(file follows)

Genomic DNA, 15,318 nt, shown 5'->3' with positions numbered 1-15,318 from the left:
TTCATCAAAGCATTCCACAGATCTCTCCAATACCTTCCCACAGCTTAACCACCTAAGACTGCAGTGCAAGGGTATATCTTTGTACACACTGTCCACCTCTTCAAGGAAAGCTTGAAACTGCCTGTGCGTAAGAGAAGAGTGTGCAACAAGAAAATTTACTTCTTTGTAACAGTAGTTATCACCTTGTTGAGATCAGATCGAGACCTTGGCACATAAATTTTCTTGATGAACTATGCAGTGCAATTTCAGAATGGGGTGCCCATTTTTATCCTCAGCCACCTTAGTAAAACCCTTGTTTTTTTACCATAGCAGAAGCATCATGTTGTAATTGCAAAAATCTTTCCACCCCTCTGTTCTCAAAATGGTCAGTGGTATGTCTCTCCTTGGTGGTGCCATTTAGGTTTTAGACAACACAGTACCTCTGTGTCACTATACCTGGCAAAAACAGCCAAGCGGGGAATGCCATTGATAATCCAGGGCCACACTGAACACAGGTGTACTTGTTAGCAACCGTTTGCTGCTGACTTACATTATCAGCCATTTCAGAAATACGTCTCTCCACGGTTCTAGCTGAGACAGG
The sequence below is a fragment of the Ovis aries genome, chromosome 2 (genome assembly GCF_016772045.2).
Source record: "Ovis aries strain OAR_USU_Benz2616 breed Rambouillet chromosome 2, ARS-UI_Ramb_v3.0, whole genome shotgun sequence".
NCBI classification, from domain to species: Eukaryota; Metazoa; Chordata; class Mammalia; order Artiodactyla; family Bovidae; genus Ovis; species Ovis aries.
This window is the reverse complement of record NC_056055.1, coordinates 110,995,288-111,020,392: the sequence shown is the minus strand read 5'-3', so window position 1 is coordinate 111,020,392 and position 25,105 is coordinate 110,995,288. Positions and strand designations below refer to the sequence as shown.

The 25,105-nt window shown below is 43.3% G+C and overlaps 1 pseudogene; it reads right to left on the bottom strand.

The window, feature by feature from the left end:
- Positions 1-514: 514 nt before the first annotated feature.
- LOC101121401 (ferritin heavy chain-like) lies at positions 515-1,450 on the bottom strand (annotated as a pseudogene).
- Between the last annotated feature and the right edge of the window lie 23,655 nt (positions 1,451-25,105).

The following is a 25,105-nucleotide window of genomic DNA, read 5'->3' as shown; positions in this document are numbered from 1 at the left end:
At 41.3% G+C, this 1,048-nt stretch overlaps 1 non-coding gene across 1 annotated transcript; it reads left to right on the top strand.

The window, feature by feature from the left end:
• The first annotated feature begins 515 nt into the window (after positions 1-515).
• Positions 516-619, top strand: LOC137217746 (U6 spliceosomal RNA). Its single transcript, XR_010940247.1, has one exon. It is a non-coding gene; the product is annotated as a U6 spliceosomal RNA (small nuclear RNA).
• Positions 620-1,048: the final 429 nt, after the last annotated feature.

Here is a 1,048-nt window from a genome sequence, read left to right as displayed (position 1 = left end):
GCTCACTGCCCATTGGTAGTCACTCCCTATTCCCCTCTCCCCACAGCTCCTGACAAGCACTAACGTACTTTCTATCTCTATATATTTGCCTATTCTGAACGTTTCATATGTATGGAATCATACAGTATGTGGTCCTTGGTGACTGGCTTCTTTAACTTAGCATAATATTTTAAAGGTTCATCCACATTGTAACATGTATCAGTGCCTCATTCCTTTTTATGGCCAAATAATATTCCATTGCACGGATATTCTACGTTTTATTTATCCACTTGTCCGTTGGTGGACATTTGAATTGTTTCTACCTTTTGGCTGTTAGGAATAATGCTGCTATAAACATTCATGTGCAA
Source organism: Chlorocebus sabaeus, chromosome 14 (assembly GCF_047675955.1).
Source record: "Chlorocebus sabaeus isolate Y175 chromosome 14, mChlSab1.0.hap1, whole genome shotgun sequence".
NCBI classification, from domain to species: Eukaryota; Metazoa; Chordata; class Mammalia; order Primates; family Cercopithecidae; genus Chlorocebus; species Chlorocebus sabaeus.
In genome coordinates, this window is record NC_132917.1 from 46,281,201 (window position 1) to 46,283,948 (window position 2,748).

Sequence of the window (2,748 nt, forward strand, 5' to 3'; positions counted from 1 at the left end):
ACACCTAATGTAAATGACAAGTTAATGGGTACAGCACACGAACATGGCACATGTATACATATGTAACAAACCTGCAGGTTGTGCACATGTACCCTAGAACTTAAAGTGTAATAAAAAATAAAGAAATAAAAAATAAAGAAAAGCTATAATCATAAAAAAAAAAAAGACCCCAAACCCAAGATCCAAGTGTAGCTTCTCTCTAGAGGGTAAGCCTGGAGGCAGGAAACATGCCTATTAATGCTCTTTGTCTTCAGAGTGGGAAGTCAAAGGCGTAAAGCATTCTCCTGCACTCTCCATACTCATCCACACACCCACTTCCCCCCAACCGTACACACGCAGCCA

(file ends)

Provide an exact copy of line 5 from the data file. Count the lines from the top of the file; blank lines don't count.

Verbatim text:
NCBI classification, from domain to species: Eukaryota; Metazoa; Chordata; class Mammalia; order Artiodactyla; family Bovidae; genus Ovis; species Ovis aries.